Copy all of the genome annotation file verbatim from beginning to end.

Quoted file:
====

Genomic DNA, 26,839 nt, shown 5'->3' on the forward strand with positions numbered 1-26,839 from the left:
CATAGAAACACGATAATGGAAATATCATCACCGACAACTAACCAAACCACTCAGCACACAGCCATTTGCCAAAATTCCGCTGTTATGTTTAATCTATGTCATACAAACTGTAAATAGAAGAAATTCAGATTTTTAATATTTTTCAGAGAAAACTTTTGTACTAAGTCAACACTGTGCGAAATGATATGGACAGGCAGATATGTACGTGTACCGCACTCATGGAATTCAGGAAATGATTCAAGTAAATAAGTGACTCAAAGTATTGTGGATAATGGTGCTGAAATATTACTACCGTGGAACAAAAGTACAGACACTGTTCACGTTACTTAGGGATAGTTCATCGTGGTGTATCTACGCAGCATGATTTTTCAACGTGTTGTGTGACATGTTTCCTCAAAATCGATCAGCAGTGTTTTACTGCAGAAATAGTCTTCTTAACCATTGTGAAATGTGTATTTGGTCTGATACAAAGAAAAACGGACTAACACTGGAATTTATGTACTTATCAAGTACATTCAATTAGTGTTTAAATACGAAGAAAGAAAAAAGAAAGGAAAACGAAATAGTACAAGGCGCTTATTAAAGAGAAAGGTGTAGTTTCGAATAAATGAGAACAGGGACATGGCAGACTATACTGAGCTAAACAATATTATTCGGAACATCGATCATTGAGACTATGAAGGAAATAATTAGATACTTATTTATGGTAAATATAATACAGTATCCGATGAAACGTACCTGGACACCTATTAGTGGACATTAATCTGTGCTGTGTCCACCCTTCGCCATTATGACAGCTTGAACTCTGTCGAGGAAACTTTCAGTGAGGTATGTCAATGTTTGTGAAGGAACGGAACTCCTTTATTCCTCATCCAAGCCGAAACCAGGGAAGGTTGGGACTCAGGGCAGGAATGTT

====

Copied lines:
Genomic DNA, 26,839 nt, shown 5'->3' on the forward strand with positions numbered 1-26,839 from the left:
CATAGAAACACGATAATGGAAATATCATCACCGACAACTAACCAAACCACTCAGCACACAGCCATTTGCCAAAATTCCGCTGTTATGTTTAATCTATGTCATACAAACTGTAAATAGAAGAAATTCAGATTTTTAATATTTTTCAGAGAAAACTTTTGTACTAAGTCAACACTGTGCGAAATGATATGGACAGGCAGATATGTACGTGTACCGCACTCATGGAATTCAGGAAATGATTCAAGTAAATAAGTGACTCAAAGTATTGTGGATAATGGTGCTGAAATATTACTACCGTGGAACAAAAGTACAGACACTGTTCACGTTACTTAGGGATAGTTCATCGTGGTGTATCTACGCAGCATGATTTTTCAACGTGTTGTGTGACATGTTTCCTCAAAATCGATCAGCAGTGTTTTACTGCAGAAATAGTCTTCTTAACCATTGTGAAATGTGTATTTGGTCTGATACAAAGAAAAACGGACTAACACTGGAATTTATGTACTTATCAAGTACATTCAATTAGTGTTTAAATACGAAGAAAGAAAAAAGAAAGGAAAACGAAATAGTACAAGGCGCTTATTAAAGAGAAAGGTGTAGTTTCGAATAAATGAGAACAGGGACATGGCAGACTATACTGAGCTAAACAATATTATTCGGAACATCGATCATTGAGACTATGAAGGAAATAATTAGATACTTATTTATGGTAAATATAATACAGTATCCGATGAAACGTACCTGGACACCTATTAGTGGACATTAATCTGTGCTGTGTCCACCCTTCGCCATTATGACAGCTTGAACTCTGTCGAGGAAACTTTCAGTGAGGTATGTCAATGTTTGTGAAGGAACGGAACTCCTTTATTCCTCATCCAAGCCGAAACCAGGGAAGGTTGGGACTCAGGGCAGGAATGTT